Iron, together with manganese, are very common chemical contaminants in drinking water sources. The World Health Organisation sets a limit of 200 µg/L for iron and 50 µg/L for manganese.
The origin of both contaminants in water sources is diverse, but can mostly be from a natural cause. This is because, as water percolates through soil and rocks, it can dissolve these materials and carry them into the groundwater. Iron and manganese are more common in groundwater sources due to lower dissolved oxygen levels, lower pH and higher CO2 concentrations.
In surface water, iron is not only mineral, but may also be linked to organic matter. This is often a seasonal problem. It is important that the water to be treated is correctly characterised in order to implement the best iron removal treatment method for that type of water. However, as a general rule, in these cases it is achieved by removing the organic matter that complexes it.
Likewise, but with less incidence, the origin of such contamination may be anthropogenic pressure, caused by industrial discharges, mining operations or urban runoff.
Iron and manganese problems in drinking water:
These elements are cations that are not dangerous to health but give water an undesirable taste, odour and colour. Iron causes reddish-brown rust stains and manganese brownish-black. In addition, one of the major problems caused by the presence of these pollutants is the clogging and fouling of water distribution networks and outlets.
For example, in a DWTP, equipment can suffer from the accumulation of oxides in its tanks. This results in poor performance, shorter equipment life cycles and poor quality of the output water after treatment.
In water distribution networks, oxides deposited over time lead to reductions in pipe cross-section, corrosion and even leaching of iron pipes, increased head loss or uncontrolled bacterial growth.
The mineral iron found in water is in the form of soluble cations. Concentrations in ground and surface water can be high. Depending on the reduction-oxidation potential and the pH of the water, iron is found in one or the other oxidation state. The most common cation present in drinking water is Fe2+, due to the pH and ORP values of the water.
Manganese is less common and less concentrated than iron ore, but usually occurs together. In these cases, it is usually in low concentrations, above 1 mg/l in surface water (although higher values are possible) and below 0.4 mg/l in groundwater. The most important forms of manganese in water are Mn2+ and Mn4+, and their cations are more stable than iron cations, which makes them more difficult to oxidise or precipitate.
Methods to remove iron and manganese in drinking water
There are different methods for the removal of iron and manganese from drinking water:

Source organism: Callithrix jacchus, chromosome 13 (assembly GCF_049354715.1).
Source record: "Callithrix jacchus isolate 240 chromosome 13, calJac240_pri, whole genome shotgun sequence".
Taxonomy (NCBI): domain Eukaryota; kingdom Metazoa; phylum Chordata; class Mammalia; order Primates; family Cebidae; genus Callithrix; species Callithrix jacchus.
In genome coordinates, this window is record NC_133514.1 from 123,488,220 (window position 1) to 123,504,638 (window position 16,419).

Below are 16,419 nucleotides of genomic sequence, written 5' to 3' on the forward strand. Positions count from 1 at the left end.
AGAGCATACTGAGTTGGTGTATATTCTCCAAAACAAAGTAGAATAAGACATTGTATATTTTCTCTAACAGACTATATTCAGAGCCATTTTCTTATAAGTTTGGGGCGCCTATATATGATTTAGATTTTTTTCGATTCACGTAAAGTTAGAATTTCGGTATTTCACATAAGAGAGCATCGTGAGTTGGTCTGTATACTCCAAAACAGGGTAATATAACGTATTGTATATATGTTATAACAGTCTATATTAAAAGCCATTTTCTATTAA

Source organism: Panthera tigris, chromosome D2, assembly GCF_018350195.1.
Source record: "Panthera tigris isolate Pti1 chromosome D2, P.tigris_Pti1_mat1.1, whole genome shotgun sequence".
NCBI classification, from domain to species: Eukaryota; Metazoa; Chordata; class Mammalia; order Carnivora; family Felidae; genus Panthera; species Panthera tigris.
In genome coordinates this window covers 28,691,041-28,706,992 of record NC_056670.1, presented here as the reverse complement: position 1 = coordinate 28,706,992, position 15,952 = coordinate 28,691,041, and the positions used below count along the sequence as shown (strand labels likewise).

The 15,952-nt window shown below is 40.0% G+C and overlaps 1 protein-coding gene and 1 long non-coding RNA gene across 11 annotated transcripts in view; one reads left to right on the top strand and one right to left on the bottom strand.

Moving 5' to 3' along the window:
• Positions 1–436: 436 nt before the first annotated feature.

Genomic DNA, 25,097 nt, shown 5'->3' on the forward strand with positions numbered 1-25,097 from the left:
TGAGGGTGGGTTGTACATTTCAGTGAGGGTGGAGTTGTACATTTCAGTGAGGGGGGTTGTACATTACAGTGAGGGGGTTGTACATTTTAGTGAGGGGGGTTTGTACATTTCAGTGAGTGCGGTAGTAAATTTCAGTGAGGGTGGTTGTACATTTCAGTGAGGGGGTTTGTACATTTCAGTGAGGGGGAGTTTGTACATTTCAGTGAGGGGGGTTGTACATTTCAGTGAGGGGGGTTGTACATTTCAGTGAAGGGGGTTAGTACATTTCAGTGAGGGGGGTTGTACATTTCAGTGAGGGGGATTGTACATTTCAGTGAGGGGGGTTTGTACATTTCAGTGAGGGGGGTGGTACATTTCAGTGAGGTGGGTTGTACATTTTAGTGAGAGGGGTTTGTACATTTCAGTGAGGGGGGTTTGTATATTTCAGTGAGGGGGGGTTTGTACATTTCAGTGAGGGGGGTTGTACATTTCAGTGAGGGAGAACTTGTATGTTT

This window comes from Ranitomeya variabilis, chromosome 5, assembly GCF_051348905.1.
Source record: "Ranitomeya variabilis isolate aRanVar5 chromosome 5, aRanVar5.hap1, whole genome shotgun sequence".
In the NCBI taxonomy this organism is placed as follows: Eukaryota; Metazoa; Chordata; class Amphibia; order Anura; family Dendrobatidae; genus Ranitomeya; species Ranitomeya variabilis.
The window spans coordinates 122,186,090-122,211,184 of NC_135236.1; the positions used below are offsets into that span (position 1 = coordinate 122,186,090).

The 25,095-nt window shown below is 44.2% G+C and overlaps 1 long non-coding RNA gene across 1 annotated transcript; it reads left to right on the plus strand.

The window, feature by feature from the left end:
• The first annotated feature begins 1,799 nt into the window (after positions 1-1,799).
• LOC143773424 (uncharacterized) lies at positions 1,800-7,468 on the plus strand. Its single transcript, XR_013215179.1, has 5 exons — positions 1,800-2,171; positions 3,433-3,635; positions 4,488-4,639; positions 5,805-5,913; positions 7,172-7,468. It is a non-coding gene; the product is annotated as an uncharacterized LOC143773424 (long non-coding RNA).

- Reverse Osmosis: Low material lifetime and high operation and maintenance costs.
- Ion Exchange Resins: Low yield (<50%)
- Chemical precipitation
- BIOBOX® Iron and Manganese
Conventional technologies are effective treatments for the removal of these compounds, but for medium and large flows they become economically unsustainable.
The BIOBOX Iron and Manganese solution has many advantages and eliminates the limitations and undesirable effects of the traditional approach.
Compact plant for the removal of iron and manganese: BIOBOX Iron and Manganese:
BIOBOX® Iron and Manganese is a technical solution for the effective treatment of iron and manganese removal in a compact plant format in a container or skid format. It uses a much smaller surface area than other technologies on the market. This also leads to lower operating and associated investment costs.
It is a process optimised to the maximum that has a filter medium with a very high specific surface area (>1500 m2/m3). This material used is extremely porous, with very low pressure drop and improved surface characteristics that substantially optimise the process.
Regarding the technology implemented in this solution, there are two possible approaches depending on the iron and manganese concentrations in the water to be treated:
The first is auto-catalytic oxidation, which works best with moderate concentrations of iron and manganese. This treatment is suitable for concentrations of less than 2 mg/l of mineral iron and 0.5 mg/l of manganese.
It is a technology capable of removing these pollutants at very low operating costs and with high efficiency and reliability
The second treatment option consists of a preliminary process of particulation of the iron and manganese present in the water. This is followed by a particular retention process with a specific filter medium. The treatment is suitable for concentrations higher than 2 mg/l of mineral iron and 0.5 mg/l of manganese.
Advantages of technology: remove Iron and Manganese from drinking water
- Less space required.
- Use of specific filter material with Fe2O3 surface and auto-catalytic properties.
- Long service life of the material (+ 10 years).
- High filtration velocities: very compact plants.
- No or very little water pre-conditioning required.
- Optimised, robust and highly competitive design.
- Rapid construction of the BIOBOX Iron and Manganese solution.
- Remote control 4.0
- Plug&Play plant.
- 100% automated.
- Carried out by water treatment experts with more than 25 years of experience in the sector.
Do you need more information?
We are here to help you!
We will be happy to hear about your case, answer any questions you may have and provide you with a no-obligation quote.